A growing number of Circle of Moms members say they're determined to stop spoiling their teenagers. Michelle M., for example, is the first to admit her own over-indulgence is spiraling out of control, but she’s not sure how to draw the line. "She has a bedroom full of things including a wardrobe of the latest clothes and shoes," she says. "I’ve spoiled her, but she doesn’t have any more than her friends. What should I do?"
"Stop!" That’s the collective cry of many Circle of Moms members, who say a mom's primary job is to prepare their teens for the real world where they won’t always get what they want — or what their peers get. If teens don’t learn that reality, they are destined to become entitled young adults, says Kim M. "If you keep giving in to their demands they will keep pushing," she adds.
In an age of entitlement, it’s not easy to strike a balance between love and over-indulgence. Still, Circle of Moms member have offered several ways to pull in the reins on spoiling. Keep reading for their tips.
Don't Shower With Gifts
One quick route to raising entitled kids is to shower them with gifts for no reason other than that they are your kids, suggests Circle of Moms members. This ultimately dis-empowers them, says one mom (user name "Stifler M."). Gifts should only be given for special occasions like birthdays or holidays, she says. But you empower them if you give gifts as a consequence of something well done — it shows your teen that she's capable and competent, adds Stifler. "Spoiling, to me, is ruining the child's attitude towards life," she continues. "Giving them whatever they want exactly when they want it so they expect that forever and never have consequences for their actions."
Teach the Value of Hard Work
You need to change the perspective from giving teens everything they want to have them work for privileges, says Leslie, a mom to a 12-year-old. "My daughter is getting very spoiled by everything that is given to her and quickly getting an attitude." she shares. But, she’s about to change the game plan and make her daughter earn the extras. Just because the economy has made jobs hard to find for people of all ages — including teens — doesn't mean there are excuses, says Leslie, who is now making her daughter help with chores around the house.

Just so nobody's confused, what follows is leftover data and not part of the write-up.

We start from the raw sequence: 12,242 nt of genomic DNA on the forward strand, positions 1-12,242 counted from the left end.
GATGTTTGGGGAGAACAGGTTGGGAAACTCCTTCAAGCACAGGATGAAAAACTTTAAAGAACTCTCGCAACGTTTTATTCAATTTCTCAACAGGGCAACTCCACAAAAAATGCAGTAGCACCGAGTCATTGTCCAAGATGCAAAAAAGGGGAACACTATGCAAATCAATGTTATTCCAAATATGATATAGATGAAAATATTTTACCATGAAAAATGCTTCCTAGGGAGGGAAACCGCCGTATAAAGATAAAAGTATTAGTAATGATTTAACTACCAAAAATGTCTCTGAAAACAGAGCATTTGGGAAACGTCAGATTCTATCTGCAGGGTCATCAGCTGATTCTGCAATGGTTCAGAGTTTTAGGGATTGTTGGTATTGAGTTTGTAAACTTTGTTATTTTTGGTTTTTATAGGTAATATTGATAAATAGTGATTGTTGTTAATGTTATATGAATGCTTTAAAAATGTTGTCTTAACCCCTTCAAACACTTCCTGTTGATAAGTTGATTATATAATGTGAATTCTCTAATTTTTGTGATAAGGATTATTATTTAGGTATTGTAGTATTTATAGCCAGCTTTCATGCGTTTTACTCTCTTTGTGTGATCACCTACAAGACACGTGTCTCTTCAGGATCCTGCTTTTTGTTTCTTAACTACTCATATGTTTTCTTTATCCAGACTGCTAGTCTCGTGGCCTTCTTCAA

Another mom, Tammy L., also feels strongly that requiring tweens and teens to get a job, or help with the jobs at home, is one way to stave off spoiled bratdom. "If your teen is unable to find a job outside the home, then she should have to pick up extra chores around the house," she says. "That is what is wrong with this generation; they have been given everything without anything being asked in return, and we wonder why kids these days have entitlement issues." Kathy S. took swift moves to keep her daughter from feeling spoiled when her teen was given a car by her mother-in-law. "I’m making her earn the money for the insurance and gas," she says.
Along with not showering teens with gifts, Circle of Moms member Anita R. advises that parents need to stop doing everything for their teens and require them to be self-sufficient. "You need to role model respect and love and show a 15-year-old who is the adult of the house," she says. "If he wants something, he needs to earn it by doing chores, and he needs to look after himself by being self-sufficient. Teach him how to cook. There is no excuse for a mom to do everything for a 15-year-old."
Just Say "No"
Along with teaching teens to be self-sufficient, JuLeah W. stress that moms need to learn to just say "no" to teens. "Parents don’t have to buy a kid a third coat just because they want it," JuLeah says. "We buy them iPods, cell phones, and new cars and we need to ask ‘what did they do to deserve this?' These kids are not bad kids, or brats, they simply never have been asked to think of others or to struggle for anything or told 'No.' They are just given stuff." Anita R. agrees, noting that "no" isn't a bad word, and that it's a response moms need to keep in their vocabulary when parenting teens.
Still, there are some Circle of Moms members who say it's OK to spoil teens as long as you teach them to be grateful and appreciative. "Spoil them as much as you want as long as you are teaching them to be humble and appreciative," says Charlie P. "Then by all means, lavish your children. If they can grow up knowing material things are just extra luxuries and not something they should feel entitled to then go for it."
How do you proactively avoid spoiling your teens?